PRAGUE − What do dogs remind you of? And what do German shepherds remind you of? And what about armed soldiers who sic German shepherds on people trying to sneak through a border in order to earn a living?
These lines are being written in a hotel room in the capital of the Czech Republic, a country that knows a thing or two about occupation, oppression and struggles for liberation. In this city’s Museum of Communism, which is next door to a casino, one can view a photograph of East German soldiers siccing German shepherds on people trying to sneak into West Germany. The Nazi soldiers were replaced by Communist soldiers; the dogs remained.
A few days before my museum visit I was in the West Bank village of Beit Ula, near Hebron. I met a young man, Mohammed Amla, whose back and neck are scarred along their entire length from the bites of an Israel Defense Forces dog − a German shepherd, of course. Amla, married with two daughters, has worked in Israel for the past 12 years, doing manual labor.
When Amla has money he bribes his Israeli contractor, paying him a small fortune (NIS 2,000 a month) to obtain an Israeli work permit for him. When the family ran out of money because one of the daughters, who is deaf, needed an expensive ear operation, Amla sneaked into Israel. The result: a stay in the hospital with torn skin on his back and neck.
One evening last month masked IDF soldiers lay in wait near an opening in the separation fence. When Amla and two companions approached, before they crossed into Israel, the soldiers set their dogs on the trio. After it seemed that the IDF had stopped siccing dogs on “illegal residents,” the army has resumed the horrific practice of setting dogs on unarmed civilians. After all, the IDF’s storied Oketz canine unit must be kept busy during periods of relative calm.
One cannot ignore the historical connotations; one cannot remain oblivious to the unavoidable associations. Bullets are more deadly but less cruel than setting dogs on human beings. The very thought of Israeli soldiers doing this should have aroused more than a flicker of shock and shame. But it did not, not even when the connotation shrieks to the heavens. We’ll send our soldiers first to the March of the Living in Auschwitz, and then we’ll train them to sic dogs on people. The IDF Spokesman’s Office, which once at least made an effort to protect the reputation of “the most moral army in the world,” has apparently given up on that as well. Its arrogant, apathetic response to the story of that night of the dogs was the ultimate nonresponse: “The matter is being evaluated.”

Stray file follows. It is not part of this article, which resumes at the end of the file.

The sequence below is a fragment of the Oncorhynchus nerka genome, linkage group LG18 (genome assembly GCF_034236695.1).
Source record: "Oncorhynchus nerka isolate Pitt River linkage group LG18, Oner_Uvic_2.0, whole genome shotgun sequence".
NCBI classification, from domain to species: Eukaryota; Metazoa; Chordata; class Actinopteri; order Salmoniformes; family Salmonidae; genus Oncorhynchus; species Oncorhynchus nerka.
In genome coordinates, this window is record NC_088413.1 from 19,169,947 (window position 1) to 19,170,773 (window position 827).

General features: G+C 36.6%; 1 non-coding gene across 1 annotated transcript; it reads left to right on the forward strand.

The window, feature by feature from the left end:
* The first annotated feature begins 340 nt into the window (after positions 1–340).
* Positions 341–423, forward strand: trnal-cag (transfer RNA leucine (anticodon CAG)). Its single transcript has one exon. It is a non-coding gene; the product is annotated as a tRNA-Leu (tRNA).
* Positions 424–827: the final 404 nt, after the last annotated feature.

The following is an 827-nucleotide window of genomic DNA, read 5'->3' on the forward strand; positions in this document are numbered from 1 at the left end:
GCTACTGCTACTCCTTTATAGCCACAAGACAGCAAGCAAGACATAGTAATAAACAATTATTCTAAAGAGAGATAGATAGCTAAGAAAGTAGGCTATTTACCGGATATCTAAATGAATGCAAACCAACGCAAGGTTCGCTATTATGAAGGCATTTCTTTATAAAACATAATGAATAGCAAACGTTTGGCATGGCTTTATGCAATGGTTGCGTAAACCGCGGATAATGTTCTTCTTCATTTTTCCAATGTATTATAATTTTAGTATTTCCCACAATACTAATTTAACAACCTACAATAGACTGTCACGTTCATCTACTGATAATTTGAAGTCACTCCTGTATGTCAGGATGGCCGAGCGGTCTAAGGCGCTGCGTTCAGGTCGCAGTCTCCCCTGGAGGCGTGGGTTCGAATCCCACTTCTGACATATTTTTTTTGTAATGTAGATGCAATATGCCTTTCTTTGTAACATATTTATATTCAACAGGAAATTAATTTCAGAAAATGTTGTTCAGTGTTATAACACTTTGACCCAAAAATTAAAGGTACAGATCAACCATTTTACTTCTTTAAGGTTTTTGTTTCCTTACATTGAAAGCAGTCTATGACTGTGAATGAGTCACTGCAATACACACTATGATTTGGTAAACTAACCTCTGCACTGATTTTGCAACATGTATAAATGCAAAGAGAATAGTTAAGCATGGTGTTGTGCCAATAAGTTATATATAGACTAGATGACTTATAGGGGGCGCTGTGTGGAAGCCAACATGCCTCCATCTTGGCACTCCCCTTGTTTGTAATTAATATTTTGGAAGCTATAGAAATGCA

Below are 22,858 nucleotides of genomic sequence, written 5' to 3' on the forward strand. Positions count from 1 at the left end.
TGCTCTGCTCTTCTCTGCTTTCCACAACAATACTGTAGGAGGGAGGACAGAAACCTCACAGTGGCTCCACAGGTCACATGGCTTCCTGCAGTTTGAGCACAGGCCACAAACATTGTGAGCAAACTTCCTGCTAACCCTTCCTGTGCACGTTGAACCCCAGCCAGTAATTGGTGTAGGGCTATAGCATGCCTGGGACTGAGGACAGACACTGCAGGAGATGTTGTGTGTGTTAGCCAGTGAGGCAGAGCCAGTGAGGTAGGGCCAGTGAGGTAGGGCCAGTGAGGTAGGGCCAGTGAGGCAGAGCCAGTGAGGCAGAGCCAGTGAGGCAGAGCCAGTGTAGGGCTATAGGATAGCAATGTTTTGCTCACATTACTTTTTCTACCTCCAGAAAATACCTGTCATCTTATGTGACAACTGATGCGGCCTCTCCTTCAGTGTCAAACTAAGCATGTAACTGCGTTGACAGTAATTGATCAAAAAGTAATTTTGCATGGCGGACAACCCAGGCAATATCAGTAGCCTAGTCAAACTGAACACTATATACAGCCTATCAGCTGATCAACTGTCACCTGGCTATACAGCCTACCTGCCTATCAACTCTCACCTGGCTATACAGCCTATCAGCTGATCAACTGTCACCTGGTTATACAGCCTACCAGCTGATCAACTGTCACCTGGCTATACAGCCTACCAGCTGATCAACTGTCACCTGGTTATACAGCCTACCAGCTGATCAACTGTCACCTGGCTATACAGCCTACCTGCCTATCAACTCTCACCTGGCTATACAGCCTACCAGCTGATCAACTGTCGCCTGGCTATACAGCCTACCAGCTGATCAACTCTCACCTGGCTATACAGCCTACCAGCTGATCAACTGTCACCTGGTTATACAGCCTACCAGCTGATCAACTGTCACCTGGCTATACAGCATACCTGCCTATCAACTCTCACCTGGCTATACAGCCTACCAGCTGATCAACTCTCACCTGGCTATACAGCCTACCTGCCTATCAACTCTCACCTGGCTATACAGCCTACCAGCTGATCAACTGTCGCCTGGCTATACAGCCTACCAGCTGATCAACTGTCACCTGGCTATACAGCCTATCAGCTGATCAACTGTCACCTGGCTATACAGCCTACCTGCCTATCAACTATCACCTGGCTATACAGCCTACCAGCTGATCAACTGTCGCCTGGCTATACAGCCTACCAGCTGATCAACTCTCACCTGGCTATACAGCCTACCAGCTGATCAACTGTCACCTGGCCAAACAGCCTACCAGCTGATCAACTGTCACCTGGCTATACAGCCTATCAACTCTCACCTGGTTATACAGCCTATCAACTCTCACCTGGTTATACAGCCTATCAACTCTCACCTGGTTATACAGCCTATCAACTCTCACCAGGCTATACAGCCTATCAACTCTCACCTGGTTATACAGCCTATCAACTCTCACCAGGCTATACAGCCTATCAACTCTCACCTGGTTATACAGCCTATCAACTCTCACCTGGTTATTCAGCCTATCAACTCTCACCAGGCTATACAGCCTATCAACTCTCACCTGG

While we wait for the “evaluation” to end − it never does, usually − we must honestly ask ourselves: Is this what we genuinely want? If an Israeli citizen’s sneaking into the Palestinian Authority were to end in his being set upon by dogs and hospitalized, as sneaking into Israel did for Amla, the entire country − and perhaps the world − would be in an uproar. The full weight of history would be brought to bear against the image of a Palestinian soldier siccing a dog, God save us, on a Jew. The Palestinians, those beasts, set dogs on human beings. But that (too) is of course permitted to the IDF.
For the meantime, Amla is at home recovering from his injuries. He cannot work yet. He says he won’t sneak into Israel again, as thousands of Palestinians looking for work do every night, out of fear of the dog that attacked him. When the dog gripped Amla’s neck in its jaws, he was sure he was about to die. Ostensibly, that’s a great accomplishment for Israel: Amla won’t return to renovate homes illegally. But from my hotel room in Prague − the city where I found the names of my murdered grandmother and grandfather engraved on a stone plaque, the city whose memories of the Nazi and Soviet occupations and of the “Prague Spring” echo in every corner − the thought of Israeli soldiers siccing their dogs on Mohammed Amla takes on an added meaning that is very disturbing and burdensome.
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